Romance unbuttons time. So make time for romance. There’s another bank holiday coming up soon…..

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Posted by on 17/05/2013 in Romance


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How to Kiss Your Valentine

The perfect Valentine’s Day kiss is a promise of romance. Its less about steamy sexiness and more about tender curiosity.

Wrap your arms around each other. Hold. Don’t squeeze but don’t be limp about it either. Let your arms be assured but not possessive with their pressure. Open your palms and rest them against the contour of your Valentine’s neck or back or waist or hip.

Open palms, open heart.

Now, slow down. Don’t rush in there with your mouth. Romance breathes in the lull between fleshy contact. So leave a gap between your hug and your kiss. Revel in the gap with your full attention. Drink in the moment and each other.

Now kiss. The key to a good Valentine kiss is restraint. Be restrained in rhythm and pressure. As with your hug (don’t squeeze but don’t be limp) your mouth needs to be confident but not pushy. So, move your lips and tongue in slow and medium paced rhythms. And use gentle to medium pressure. Taste the kiss, don’t devour it.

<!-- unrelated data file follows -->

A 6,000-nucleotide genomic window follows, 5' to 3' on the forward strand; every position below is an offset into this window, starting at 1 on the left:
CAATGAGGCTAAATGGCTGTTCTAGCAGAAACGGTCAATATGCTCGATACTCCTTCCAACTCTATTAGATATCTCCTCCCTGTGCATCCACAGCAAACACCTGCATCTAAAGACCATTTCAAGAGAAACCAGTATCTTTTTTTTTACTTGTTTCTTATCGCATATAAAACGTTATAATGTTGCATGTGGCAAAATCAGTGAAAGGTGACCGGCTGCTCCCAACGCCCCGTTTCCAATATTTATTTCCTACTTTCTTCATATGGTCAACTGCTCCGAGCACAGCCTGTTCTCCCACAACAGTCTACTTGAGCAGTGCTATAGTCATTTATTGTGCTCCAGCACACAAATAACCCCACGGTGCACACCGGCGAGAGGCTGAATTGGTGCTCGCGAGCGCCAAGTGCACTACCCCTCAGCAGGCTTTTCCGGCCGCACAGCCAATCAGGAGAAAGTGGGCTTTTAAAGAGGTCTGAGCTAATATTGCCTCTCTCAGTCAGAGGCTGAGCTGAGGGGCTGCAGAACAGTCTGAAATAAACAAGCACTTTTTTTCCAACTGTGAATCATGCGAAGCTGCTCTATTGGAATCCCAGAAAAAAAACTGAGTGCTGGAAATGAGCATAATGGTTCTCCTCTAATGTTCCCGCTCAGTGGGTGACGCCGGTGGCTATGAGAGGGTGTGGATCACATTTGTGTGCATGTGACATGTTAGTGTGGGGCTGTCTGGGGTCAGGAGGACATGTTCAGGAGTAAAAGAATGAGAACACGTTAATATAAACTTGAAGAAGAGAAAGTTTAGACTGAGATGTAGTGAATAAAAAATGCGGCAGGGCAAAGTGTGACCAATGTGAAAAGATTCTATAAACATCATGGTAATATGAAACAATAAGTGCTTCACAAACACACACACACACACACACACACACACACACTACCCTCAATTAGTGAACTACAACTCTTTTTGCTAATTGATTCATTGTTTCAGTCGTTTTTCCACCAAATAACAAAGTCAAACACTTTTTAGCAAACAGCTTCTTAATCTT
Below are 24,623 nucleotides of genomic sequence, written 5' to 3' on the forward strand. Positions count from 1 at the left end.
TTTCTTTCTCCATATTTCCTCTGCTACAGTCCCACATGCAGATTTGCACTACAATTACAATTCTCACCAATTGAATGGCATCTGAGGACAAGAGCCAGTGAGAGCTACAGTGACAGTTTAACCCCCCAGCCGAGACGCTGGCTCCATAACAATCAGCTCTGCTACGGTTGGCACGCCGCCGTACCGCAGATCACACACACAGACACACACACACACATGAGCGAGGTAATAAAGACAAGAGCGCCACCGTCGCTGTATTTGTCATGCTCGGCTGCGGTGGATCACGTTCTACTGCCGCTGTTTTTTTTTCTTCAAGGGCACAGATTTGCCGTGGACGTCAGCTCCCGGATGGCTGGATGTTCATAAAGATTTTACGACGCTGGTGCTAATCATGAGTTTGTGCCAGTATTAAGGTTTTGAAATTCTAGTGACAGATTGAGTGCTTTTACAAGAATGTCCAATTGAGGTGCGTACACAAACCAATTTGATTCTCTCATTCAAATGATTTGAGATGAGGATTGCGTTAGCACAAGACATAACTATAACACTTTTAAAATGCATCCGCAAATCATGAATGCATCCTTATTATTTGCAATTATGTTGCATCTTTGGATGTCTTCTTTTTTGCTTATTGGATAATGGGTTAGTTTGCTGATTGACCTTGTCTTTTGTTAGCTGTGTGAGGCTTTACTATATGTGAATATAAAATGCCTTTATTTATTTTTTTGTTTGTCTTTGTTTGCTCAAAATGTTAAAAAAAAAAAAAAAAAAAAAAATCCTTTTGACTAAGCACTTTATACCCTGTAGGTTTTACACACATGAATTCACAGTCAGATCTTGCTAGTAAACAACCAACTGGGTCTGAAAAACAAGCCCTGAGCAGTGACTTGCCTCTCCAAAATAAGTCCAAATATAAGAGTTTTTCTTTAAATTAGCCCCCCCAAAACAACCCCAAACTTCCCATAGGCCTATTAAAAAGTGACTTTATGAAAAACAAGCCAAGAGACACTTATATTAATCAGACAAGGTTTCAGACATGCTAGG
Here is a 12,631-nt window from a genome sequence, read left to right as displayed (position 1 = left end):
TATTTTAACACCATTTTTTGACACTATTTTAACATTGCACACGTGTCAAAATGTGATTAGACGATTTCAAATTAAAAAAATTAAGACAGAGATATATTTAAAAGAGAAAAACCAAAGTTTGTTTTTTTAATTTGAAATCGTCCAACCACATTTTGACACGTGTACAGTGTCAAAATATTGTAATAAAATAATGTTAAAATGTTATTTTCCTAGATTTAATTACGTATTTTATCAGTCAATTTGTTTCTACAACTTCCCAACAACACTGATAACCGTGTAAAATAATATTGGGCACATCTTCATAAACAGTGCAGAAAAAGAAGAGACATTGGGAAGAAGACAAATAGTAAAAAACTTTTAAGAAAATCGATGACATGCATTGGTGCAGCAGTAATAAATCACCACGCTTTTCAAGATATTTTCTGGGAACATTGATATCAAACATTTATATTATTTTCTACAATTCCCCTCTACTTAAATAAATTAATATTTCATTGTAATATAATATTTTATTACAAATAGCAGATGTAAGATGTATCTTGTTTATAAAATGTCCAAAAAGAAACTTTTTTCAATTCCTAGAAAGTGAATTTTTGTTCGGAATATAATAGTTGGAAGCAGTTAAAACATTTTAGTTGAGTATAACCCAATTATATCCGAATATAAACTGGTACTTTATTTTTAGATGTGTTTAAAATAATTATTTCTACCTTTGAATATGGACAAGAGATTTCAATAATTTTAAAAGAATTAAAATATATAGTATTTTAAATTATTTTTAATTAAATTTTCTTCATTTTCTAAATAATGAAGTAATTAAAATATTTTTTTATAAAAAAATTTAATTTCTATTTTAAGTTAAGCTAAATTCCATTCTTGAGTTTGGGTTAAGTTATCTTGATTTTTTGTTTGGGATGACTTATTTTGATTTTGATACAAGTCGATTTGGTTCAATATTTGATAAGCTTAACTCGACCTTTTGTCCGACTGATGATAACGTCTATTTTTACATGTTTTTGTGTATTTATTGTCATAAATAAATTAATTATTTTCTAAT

Let your whole mouth become a medium of tender curiosity.

And don’t wait till the 14th Feb next year to do this again. Fill your year with as many Valentine kisses as you can.

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Posted by on 12/02/2013 in Romance


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Cupid is tired

So, Cupid tells me that he wants to give up shooting arrows.

The whole bow and arrow thing was always a little childish anyway – making people hurt for love. But this was the only way he could open our hearts. He’d found that pain was a very effective incentive for us to fall in love. The wound of his arrows opened the flow of loving attention.

But he’s tired of his weapons; and of our laziness.

He’s wants to be a gardener instead – planting seeds of love in the ground of fertile hearts.

Of course, the invitation (and the requirement) is that we apply ourselves more consciously to love.

He tells me that we’ll need to prepare the ground of our hearts ourselves. A fertile heart is already rich with emotion, already in-the-flow-of-feeling, already stationed-in-love. Poised to fall in love. Cupid can easily tend such a heart.